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Researchers design new test to detect discrimination in AI programs

Artificial intelligence isn’t yet conscious but algorithms can still discriminate, sometimes subtly expressing the hidden biases of the programmers who created them. It’s a big, complicated problem, as AI systems become more enmeshed into out everyday lives.

But there may be fix — or at least a way to monitor algorithms and tell whether they’ve inappropriately discriminated against a demographic.

“Learned prediction rules are often too complex to understand.”


Proposed by a team of computer scientists from Google, the University of Chicago, and the University of Texas, Austin, the Equality of Opportunity in Supervised Learning approach analyzes the decisions that machine learning programs make — rather than the decision-making processes themselves — to detect discrimination. The very nature of these algorithms is to make decisions on their own, with their own logic, in a black box hidden from human review. As such, the researchers see gaining access to the black boxes as practically futile.

“Learned prediction rules are often too complex to understand,” University of Chicago computer scientist and co-author, Nathan Srebro, told Digital Trends. “Indeed, the whole point of machine learning is to automatically learn a [statistically] good rule…not one whose description necessarily makes sense to humans.  With this view of learning in mind, we also wanted to be able to ensure a sense of non-discrimination while still treating learned rules as black boxes.”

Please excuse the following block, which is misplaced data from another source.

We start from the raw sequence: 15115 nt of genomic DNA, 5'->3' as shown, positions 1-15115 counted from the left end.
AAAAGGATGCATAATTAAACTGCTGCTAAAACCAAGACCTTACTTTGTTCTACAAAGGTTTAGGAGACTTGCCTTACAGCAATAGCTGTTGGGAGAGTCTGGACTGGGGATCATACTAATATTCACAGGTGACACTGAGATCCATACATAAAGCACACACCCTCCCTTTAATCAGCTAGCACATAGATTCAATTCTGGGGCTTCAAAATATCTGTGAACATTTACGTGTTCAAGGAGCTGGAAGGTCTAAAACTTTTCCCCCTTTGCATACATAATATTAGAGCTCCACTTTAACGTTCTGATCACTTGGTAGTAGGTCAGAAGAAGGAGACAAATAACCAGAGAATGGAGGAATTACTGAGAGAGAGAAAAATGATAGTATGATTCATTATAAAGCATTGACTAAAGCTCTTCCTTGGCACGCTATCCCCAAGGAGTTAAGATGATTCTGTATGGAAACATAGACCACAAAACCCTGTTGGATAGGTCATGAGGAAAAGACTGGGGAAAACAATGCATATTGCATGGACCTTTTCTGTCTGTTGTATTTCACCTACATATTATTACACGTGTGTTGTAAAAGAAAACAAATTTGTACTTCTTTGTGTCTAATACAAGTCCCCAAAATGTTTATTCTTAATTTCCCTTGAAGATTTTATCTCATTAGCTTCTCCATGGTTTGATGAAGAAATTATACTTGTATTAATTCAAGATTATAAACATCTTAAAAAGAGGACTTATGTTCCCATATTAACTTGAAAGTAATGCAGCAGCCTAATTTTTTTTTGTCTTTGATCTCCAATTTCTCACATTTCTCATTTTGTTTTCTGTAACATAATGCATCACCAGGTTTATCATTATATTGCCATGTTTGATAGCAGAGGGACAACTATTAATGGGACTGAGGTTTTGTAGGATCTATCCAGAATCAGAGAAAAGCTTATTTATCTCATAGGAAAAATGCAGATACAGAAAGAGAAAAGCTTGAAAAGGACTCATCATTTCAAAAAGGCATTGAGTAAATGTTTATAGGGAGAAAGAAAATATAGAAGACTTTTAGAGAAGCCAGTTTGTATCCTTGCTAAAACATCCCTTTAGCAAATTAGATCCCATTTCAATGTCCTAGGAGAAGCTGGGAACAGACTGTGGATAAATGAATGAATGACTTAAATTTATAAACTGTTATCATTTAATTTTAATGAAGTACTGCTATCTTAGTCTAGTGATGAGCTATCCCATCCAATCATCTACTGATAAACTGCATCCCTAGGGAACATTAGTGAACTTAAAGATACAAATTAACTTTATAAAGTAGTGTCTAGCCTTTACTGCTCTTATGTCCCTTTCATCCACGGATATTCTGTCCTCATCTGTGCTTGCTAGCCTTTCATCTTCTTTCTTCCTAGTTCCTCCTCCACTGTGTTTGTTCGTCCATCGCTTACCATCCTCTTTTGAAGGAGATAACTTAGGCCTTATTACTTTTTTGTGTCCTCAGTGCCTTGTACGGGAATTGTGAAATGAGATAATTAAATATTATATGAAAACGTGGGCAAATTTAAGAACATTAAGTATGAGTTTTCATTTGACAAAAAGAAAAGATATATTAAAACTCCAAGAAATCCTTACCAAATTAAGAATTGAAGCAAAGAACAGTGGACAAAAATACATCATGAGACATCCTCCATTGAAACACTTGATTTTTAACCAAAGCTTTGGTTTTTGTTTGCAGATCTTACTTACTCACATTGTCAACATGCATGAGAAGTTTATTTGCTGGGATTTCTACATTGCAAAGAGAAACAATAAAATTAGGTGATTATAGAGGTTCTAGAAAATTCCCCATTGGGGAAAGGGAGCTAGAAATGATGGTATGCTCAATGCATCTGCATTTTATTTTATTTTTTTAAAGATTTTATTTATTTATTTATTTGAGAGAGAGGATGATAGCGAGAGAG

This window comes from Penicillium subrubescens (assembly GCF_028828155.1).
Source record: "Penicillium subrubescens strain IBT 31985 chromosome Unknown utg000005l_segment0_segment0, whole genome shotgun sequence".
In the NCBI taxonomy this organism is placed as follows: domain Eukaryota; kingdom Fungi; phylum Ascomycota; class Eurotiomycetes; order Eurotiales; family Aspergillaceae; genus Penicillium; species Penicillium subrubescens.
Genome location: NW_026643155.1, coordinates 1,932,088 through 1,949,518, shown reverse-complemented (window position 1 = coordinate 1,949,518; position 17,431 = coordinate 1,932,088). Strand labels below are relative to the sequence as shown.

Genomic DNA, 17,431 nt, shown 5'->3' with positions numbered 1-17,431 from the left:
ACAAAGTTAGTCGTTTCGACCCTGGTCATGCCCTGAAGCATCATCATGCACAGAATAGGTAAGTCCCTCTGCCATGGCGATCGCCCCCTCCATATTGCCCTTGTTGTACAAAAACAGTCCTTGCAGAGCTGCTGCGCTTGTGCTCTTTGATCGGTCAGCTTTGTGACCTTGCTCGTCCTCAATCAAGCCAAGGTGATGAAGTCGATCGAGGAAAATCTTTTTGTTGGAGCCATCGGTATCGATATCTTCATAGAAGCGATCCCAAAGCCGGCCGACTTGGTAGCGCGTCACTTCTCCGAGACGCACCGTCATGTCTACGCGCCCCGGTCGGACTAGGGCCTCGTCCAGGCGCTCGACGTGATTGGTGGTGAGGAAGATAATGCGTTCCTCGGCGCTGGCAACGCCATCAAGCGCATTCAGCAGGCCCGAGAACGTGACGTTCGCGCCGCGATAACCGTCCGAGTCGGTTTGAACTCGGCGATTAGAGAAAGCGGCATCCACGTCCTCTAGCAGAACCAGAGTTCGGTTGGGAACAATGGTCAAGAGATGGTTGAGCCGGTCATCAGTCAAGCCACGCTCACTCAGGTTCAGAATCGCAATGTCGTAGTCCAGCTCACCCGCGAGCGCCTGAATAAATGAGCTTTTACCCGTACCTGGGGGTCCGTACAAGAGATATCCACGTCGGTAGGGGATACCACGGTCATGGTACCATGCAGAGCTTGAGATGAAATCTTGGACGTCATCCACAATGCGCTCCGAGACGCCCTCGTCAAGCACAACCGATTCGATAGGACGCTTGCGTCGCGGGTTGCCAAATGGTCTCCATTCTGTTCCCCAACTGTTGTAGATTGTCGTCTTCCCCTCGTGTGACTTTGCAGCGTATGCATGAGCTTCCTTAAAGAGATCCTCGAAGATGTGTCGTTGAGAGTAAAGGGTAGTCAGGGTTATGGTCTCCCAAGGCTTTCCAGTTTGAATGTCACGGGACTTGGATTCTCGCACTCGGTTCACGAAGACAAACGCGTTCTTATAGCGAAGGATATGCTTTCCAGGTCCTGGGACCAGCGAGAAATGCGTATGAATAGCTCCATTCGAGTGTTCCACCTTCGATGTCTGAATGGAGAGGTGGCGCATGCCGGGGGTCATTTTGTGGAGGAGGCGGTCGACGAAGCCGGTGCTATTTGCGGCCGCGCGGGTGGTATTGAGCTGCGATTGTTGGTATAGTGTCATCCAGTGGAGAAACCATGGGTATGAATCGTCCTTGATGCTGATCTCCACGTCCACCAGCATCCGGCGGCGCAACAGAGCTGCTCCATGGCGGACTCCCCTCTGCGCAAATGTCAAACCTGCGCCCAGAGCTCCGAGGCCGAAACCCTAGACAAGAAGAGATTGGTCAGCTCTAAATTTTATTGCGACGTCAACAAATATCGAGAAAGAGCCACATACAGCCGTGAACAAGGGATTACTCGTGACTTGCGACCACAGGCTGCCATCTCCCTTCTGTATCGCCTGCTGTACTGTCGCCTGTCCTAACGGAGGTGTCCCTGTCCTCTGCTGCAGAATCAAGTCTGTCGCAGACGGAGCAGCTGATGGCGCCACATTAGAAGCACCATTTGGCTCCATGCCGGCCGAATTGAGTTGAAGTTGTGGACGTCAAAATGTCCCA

Srebro and co-authors Moritz Hardt of Google and Eric Price of UT Austin developed an approach to analyze an algorithm’s decisions and make sure it didn’t discriminate in the decision-making process. To do this, they led with the anti-prejudicial principle that a decision about a particular person should not be solely based on that person’s demographic. In the case of an AI program, the algorithm’s decision about a person should not reveal anything about that person’s gender or race in a way that would be inappropriately discriminatory.

It’s a test that doesn’t solve the problem directly but helps flag and prevent discriminatory processes. For this reason, some researchers are wary.

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“Machine learning is great if you’re using it to work out the best way to route an oil pipeline,” Noel Sharkey, emeritus professor of robotics and AI at the University of Sheffield, told The Guardian. “Until we know more about how biases work in them, I’d be very concerned about them making predictions that affect people’s lives.”

Srebro recognizes this concern but does not consider it sweeping critique of his teams approach. “I agree that in many applications with high-stakes impact on individuals, especially by government and judicial authorities, use of black box statistical predictors is not appropriate and transparency is vital,” he said. “In other situations, when used by commercial entities and when individual stakes are lower, black box statistical predictors might be appropriate and efficient. It might be hard to completely disallow them but still desirable to control for specific protected discrimination.”

The paper on Equality of Opportunity in Supervised Learning was one of a handful presented this month at the Neural Information Processing Systems (NIPS) in Barcelona, Spain, which offered approaches to detecting discrimination in algorithms, according to The Guardian.